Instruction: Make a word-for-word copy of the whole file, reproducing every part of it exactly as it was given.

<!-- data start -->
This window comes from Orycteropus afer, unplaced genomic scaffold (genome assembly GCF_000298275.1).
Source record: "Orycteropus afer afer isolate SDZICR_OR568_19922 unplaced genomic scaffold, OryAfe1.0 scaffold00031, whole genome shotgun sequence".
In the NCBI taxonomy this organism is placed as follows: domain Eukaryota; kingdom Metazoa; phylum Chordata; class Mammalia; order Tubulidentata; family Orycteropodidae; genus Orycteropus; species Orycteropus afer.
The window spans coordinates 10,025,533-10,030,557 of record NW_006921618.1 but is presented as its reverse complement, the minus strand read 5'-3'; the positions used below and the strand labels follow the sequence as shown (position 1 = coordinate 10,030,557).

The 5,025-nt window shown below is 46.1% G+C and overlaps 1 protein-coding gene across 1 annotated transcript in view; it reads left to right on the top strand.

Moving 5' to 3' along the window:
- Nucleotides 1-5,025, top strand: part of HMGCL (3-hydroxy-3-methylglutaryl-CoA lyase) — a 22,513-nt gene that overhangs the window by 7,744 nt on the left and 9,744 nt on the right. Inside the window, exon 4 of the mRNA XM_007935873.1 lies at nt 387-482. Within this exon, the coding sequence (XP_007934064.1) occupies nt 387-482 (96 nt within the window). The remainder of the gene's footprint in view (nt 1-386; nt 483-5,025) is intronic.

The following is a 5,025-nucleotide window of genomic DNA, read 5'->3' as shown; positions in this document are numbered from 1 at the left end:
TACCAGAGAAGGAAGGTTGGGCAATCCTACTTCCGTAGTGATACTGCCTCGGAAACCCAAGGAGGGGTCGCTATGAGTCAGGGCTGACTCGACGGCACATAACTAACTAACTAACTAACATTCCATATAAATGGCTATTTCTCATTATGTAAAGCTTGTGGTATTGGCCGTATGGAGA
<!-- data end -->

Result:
This window comes from Orycteropus afer, unplaced genomic scaffold (genome assembly GCF_000298275.1).
Source record: "Orycteropus afer afer isolate SDZICR_OR568_19922 unplaced genomic scaffold, OryAfe1.0 scaffold00031, whole genome shotgun sequence".
In the NCBI taxonomy this organism is placed as follows: domain Eukaryota; kingdom Metazoa; phylum Chordata; class Mammalia; order Tubulidentata; family Orycteropodidae; genus Orycteropus; species Orycteropus afer.
The window spans coordinates 10,025,533-10,030,557 of record NW_006921618.1 but is presented as its reverse complement, the minus strand read 5'-3'; the positions used below and the strand labels follow the sequence as shown (position 1 = coordinate 10,030,557).

The 5,025-nt window shown below is 46.1% G+C and overlaps 1 protein-coding gene across 1 annotated transcript in view; it reads left to right on the top strand.

Moving 5' to 3' along the window:
- Nucleotides 1-5,025, top strand: part of HMGCL (3-hydroxy-3-methylglutaryl-CoA lyase) — a 22,513-nt gene that overhangs the window by 7,744 nt on the left and 9,744 nt on the right. Inside the window, exon 4 of the mRNA XM_007935873.1 lies at nt 387-482. Within this exon, the coding sequence (XP_007934064.1) occupies nt 387-482 (96 nt within the window). The remainder of the gene's footprint in view (nt 1-386; nt 483-5,025) is intronic.

The following is a 5,025-nucleotide window of genomic DNA, read 5'->3' as shown; positions in this document are numbered from 1 at the left end:
TACCAGAGAAGGAAGGTTGGGCAATCCTACTTCCGTAGTGATACTGCCTCGGAAACCCAAGGAGGGGTCGCTATGAGTCAGGGCTGACTCGACGGCACATAACTAACTAACTAACTAACATTCCATATAAATGGCTATTTCTCATTATGTAAAGCTTGTGGTATTGGCCGTATGGAGA